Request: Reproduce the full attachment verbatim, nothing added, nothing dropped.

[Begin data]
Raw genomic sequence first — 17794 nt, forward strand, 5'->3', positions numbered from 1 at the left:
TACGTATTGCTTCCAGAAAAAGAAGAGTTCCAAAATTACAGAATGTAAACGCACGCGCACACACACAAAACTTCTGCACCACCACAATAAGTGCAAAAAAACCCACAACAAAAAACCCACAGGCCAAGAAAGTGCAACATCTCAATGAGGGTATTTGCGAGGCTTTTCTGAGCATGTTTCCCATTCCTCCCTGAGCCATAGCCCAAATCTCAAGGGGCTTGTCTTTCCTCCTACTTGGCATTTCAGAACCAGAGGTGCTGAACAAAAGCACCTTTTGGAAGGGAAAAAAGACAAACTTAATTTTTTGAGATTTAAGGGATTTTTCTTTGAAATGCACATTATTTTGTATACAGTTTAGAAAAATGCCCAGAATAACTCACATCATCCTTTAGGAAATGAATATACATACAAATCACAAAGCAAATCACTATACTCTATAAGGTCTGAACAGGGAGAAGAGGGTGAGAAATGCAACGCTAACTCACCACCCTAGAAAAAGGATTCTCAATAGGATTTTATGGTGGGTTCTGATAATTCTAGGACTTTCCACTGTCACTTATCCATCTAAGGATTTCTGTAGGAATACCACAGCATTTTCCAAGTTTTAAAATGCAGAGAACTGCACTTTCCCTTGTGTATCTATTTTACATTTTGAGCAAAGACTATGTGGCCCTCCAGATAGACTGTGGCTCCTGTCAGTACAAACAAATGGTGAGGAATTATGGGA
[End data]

Raw genomic sequence first — 17794 nt, forward strand, 5'->3', positions numbered from 1 at the left:
TACGTATTGCTTCCAGAAAAAGAAGAGTTCCAAAATTACAGAATGTAAACGCACGCGCACACACACAAAACTTCTGCACCACCACAATAAGTGCAAAAAAACCCACAACAAAAAACCCACAGGCCAAGAAAGTGCAACATCTCAATGAGGGTATTTGCGAGGCTTTTCTGAGCATGTTTCCCATTCCTCCCTGAGCCATAGCCCAAATCTCAAGGGGCTTGTCTTTCCTCCTACTTGGCATTTCAGAACCAGAGGTGCTGAACAAAAGCACCTTTTGGAAGGGAAAAAAGACAAACTTAATTTTTTGAGATTTAAGGGATTTTTCTTTGAAATGCACATTATTTTGTATACAGTTTAGAAAAATGCCCAGAATAACTCACATCATCCTTTAGGAAATGAATATACATACAAATCACAAAGCAAATCACTATACTCTATAAGGTCTGAACAGGGAGAAGAGGGTGAGAAATGCAACGCTAACTCACCACCCTAGAAAAAGGATTCTCAATAGGATTTTATGGTGGGTTCTGATAATTCTAGGACTTTCCACTGTCACTTATCCATCTAAGGATTTCTGTAGGAATACCACAGCATTTTCCAAGTTTTAAAATGCAGAGAACTGCACTTTCCCTTGTGTATCTATTTTACATTTTGAGCAAAGACTATGTGGCCCTCCAGATAGACTGTGGCTCCTGTCAGTACAAACAAATGGTGAGGAATTATGGGA